Promising results emerge from vaccine trials

The Associated Press

LONDON – Scientists at Oxford University say their experimental coronavirus vaccine has been shown in an early trial to prompt a protective immune response in hundreds of people who got the shot.
British researchers first began testing the vaccine in April in about 1,000 people, half of whom got the experimental vaccine. Such early trials are designed to evaluate safety and see what kind of immune response was provoked, but can’t tell if the vaccine truly protects.
In research published Monday in the journal Lancet, scientists said that they found their experimental COVID-19 vaccine produced a dual immune response in people aged 18 to 55 that lasted at least two months after they were immunized.
“We are seeing good immune response in almost everybody,” said Dr. Adrian Hill, director of the Jenner Institute at Oxford University. “What this vaccine does particularly well is trigger both arms of the immune system,” he said.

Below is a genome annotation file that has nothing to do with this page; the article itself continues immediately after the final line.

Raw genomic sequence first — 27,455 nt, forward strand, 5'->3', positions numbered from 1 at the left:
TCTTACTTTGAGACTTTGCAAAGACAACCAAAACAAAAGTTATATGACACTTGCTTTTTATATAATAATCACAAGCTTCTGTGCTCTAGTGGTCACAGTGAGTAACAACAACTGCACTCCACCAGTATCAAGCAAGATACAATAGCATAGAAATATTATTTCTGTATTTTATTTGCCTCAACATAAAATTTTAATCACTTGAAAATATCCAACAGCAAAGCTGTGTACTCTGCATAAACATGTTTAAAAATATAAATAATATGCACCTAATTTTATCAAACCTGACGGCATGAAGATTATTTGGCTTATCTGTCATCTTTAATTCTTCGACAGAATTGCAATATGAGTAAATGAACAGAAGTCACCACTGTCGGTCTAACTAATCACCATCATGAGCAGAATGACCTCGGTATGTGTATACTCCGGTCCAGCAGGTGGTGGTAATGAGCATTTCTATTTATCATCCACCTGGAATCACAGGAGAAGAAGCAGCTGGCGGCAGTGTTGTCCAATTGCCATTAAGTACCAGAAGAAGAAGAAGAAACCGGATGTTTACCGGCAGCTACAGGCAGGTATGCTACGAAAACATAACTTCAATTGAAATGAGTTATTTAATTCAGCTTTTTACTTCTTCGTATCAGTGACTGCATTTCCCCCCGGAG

Hill said that neutralizing antibodies are produced – molecules which are key to blocking infection. In addition, the vaccine also causes a reaction in the body’s T-cells which help to fight off the coronavirus.
The head of emergencies at the World Health Organization is hailing “good news” in results shown by COVID-19 vaccine candidates in early trials, but warns “there’s a long way to go.”
“We now need to move into larger-scale real-world trials,” Dr. Michael Ryan told reporters at a news conference in Geneva. “But it is good to see more data and more products moving into this very important phase of vaccine discovery.”
Also in the medical journal, Chinese researchers published a study on their experimental vaccine, using a similar technique as the Oxford team, that reported an immune response.
Ryan noted there are 23 COVID-19 candidate vaccines in clinical development, but until Monday only one had produced Phase 1 clinical data.